The Financial Times (FT) recently put together a unique show that was described as “an experimental theatrical journalism one-night experience in London brought by the Financial Times Alphaville team.” It was put together with the help of BBC documentary filmmaker Adam Curtis and saw participation by several high-profile individuals. Making the marquee and headlining the show was nChain Chief Scientist Dr. Craig Wright, also known as the man behind the Satoshi Nakamoto moniker. His presentation on Bitcoin was short, direct and to the point, as well as a little ominous.
Wright has become more than a little disappointed with what has happened with Bitcoin. He points out that cryptocurrency was intended to be transparent and wasn’t meant to fight government. He states, “It Creates. It builds. But I don’t want the other version.” The other version is a reference to what SegWitCoin (BTC) had become when it was first introduced — a dark web, digital black market that allowed for illicit drug deals, kiddie porn and general illegal activity.
He adds, “I don’t want to have something that people want anonymous; that people want to bypass everything: to live outside society.” (1:46)
Wright also asserts that it isn’t fair that people are allowed to scam individuals like false prophets, promising ridiculous returns that will be offered in no time, but only providing results that leave investors and crypto enthusiasts empty-handed.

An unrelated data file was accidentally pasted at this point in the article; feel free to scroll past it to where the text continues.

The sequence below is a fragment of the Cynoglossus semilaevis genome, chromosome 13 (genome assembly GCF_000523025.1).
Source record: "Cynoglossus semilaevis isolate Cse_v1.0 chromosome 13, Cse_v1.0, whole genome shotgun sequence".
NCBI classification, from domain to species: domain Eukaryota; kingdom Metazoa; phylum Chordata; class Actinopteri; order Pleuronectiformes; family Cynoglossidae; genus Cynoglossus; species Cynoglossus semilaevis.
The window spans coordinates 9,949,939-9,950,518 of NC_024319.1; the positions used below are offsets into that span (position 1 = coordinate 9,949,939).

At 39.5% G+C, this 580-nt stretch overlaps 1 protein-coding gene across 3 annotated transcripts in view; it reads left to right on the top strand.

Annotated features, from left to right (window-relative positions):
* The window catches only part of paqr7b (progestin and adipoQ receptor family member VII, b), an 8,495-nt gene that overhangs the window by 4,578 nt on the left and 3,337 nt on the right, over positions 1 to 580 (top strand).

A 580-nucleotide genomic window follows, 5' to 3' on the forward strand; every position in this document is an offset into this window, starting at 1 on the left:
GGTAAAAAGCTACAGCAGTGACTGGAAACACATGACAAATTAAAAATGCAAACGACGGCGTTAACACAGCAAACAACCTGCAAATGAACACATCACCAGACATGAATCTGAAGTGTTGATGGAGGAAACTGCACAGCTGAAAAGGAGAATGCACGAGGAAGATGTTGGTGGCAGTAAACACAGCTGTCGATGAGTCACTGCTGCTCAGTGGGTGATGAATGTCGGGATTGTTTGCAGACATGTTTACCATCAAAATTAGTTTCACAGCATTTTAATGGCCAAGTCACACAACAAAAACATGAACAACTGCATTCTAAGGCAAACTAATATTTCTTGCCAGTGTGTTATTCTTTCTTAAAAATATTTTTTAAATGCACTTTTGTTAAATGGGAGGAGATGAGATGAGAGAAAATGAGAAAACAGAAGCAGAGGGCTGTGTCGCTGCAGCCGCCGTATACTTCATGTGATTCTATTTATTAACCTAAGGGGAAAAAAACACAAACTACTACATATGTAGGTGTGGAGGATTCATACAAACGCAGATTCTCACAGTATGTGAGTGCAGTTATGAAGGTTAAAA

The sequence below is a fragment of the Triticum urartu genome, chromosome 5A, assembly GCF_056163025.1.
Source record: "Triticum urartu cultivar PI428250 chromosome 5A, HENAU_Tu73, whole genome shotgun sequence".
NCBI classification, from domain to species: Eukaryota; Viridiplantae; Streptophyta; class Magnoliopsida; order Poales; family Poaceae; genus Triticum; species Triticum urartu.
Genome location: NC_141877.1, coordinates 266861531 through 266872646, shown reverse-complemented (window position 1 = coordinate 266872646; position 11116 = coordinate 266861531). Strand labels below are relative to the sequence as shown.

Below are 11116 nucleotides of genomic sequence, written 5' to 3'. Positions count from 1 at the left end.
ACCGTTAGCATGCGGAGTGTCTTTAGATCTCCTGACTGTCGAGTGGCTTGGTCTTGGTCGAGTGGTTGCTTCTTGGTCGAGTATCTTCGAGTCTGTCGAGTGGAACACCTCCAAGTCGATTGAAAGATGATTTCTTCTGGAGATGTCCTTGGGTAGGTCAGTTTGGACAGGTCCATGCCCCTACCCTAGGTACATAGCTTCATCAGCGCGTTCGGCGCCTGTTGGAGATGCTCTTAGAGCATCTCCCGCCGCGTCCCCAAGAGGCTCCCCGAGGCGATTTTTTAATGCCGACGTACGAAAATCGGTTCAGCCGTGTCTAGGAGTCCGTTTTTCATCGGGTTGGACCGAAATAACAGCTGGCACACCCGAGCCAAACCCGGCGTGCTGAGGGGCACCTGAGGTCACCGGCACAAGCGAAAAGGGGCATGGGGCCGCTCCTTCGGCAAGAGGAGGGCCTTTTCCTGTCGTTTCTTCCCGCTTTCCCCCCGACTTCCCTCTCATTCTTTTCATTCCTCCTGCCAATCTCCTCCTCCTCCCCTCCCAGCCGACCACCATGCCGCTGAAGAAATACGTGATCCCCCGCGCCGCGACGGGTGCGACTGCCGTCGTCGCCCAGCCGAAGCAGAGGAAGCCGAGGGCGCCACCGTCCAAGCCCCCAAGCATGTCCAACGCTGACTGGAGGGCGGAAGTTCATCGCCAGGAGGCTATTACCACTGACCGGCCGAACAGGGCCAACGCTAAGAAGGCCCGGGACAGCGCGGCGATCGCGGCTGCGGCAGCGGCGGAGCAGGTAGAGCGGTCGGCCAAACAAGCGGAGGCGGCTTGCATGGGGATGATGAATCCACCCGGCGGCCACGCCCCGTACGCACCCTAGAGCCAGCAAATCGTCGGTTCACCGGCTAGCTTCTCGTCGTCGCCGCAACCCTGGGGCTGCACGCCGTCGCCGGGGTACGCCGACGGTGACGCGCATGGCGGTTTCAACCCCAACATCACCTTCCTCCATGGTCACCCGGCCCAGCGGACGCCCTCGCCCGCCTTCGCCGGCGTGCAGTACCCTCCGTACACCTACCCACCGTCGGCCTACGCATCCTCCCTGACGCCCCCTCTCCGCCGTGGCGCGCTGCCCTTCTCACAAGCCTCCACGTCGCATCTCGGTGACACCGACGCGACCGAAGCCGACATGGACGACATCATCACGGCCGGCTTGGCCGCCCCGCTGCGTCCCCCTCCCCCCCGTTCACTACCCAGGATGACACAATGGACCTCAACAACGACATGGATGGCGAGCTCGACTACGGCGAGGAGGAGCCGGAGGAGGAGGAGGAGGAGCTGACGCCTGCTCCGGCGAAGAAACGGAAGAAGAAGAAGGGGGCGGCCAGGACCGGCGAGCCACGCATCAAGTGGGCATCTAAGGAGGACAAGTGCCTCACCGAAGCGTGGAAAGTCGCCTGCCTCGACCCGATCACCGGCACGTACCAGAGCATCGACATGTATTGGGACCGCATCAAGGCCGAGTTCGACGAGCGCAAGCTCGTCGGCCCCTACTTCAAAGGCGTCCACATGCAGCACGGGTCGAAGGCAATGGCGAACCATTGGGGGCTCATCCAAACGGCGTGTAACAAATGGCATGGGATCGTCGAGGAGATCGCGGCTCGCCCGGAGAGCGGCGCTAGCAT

Because the Bitcoin concept has been bastardized by certain projects like BTC, Wright has said that he will be donating $8 billion worth of cryptocurrency in 2020. All of the money will go to education projects — none will be put on the crypto markets, which could lead to crashes. The funds will be used where they’re most needed, making people smarter.
As Wright wrapped up his presentation, he made a reference that, when viewed with the intent to donate $8 billion to charity, could be interpreted as a desire to completely remove himself from the crypto ecosystem, although he didn’t state that he was going to step away, nor was there any stronger indication that this is a possibility. In the end, Wright left a trailing “And if that means I give up” statement for the audience to interpret, adding, “The only example I can set is to do it.”
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